47.This pattern of inactivity compares unfavourably with the picture which Mrs. Chaucer painted (and which we readily accept) of Chaucer’s life at home, before she became unable to care for him there. He was, as she put it, “quite active at home in his own little ways”—doing jig-saw puzzles, making a scrap book and constructing out of Meccano things which “even a normal person would not be able to do”. Mrs. Chaucer said that ” when he was at home there were many things in the house he would do for me”, such as cleaning the cutlery, setting the table ready for a meal and so on.

48.The contrast was presented to us between his “very active” (although simple) life at home and the position at Ely where, said Mrs. Chaucer, “it is just the fact he had nothing to do”. Her impression of the almost complete lack of therapeutic or diverting activity for most patients on the ward coincided entirely with our own—and is consistent in tone with the drab entry in the patient’s notes that he has settled well to present environment”. This again is symptomatic of the inactive monotony of the atmosphere, which seemed to us to characterise Ely.

“Dryden”

49.This patient, who was born in 1892, was admitted to Ely in July, 1966, suffering from senile dementia; he died of broncho-pneumonia and cardio­vascular degeneration on 3rd October, 1966.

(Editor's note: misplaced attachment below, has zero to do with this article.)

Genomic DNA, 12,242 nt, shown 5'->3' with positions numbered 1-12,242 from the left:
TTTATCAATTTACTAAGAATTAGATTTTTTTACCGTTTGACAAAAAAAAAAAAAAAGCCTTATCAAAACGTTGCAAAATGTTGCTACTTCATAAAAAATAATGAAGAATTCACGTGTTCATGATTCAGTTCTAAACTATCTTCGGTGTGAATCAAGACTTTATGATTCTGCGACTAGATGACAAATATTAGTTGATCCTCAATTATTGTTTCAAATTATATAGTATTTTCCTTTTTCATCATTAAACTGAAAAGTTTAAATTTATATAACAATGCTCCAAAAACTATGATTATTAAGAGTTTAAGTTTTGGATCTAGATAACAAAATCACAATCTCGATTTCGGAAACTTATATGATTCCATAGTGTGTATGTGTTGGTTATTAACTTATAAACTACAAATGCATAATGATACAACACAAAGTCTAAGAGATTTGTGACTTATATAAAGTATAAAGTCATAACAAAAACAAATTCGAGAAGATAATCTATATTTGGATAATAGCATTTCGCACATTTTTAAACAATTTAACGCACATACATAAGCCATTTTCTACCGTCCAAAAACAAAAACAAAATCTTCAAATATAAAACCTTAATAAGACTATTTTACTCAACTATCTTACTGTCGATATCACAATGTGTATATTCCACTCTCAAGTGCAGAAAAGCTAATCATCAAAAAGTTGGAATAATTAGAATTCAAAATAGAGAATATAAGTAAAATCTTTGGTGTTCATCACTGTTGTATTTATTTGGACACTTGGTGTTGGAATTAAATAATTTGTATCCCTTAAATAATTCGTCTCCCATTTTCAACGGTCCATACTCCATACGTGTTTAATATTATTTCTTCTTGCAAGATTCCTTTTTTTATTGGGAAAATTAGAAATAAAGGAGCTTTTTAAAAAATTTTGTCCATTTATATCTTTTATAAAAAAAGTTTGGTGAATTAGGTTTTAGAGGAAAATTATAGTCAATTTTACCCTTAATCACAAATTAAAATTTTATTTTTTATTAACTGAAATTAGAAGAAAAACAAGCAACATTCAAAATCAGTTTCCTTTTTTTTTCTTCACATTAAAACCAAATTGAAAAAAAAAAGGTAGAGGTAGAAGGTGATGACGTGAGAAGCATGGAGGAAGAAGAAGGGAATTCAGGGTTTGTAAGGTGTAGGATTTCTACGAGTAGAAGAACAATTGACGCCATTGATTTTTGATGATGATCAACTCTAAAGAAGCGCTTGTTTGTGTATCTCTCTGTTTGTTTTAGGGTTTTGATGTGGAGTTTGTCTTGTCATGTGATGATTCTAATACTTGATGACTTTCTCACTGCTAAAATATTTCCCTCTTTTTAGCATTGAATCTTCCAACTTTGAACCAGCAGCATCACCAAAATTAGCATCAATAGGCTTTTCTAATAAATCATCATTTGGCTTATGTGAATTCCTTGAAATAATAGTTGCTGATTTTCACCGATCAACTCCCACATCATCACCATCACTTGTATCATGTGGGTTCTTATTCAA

50.The patient’s daughter wrote to us on behalf of his family to complain about several things, notably including the manner in which they were notified of his terminal illness and death and of the way in which patients’ dentures were handled on the ward. The family did not, however, feel justified, in view of the time which had elapsed, in coming to give evidence to us. We thus confined our investigation into the one matter, namely the handling of patients’ dentures, about which we had other evidence from members of the hospital staff.

51.Deputy Chief Male Nurse “G” told us about the incident of which the Dryden family complained. When the wife of the late Dryden was visiting him and wished to feed him a pear, she asked a female member of the nursing staff to obtain his dentures. The nurse returned with a bowl containing a number of dentures, mixed up together, and proceeded, by trial and error, to fit some into the patient’s mouth. The patient’s son went immediately to Deputy Chief Male Nurse “G” and, in “G’s” words, was “expressing his horror and indignation about the fact these false teeth were being fitted into his father’s mouth”.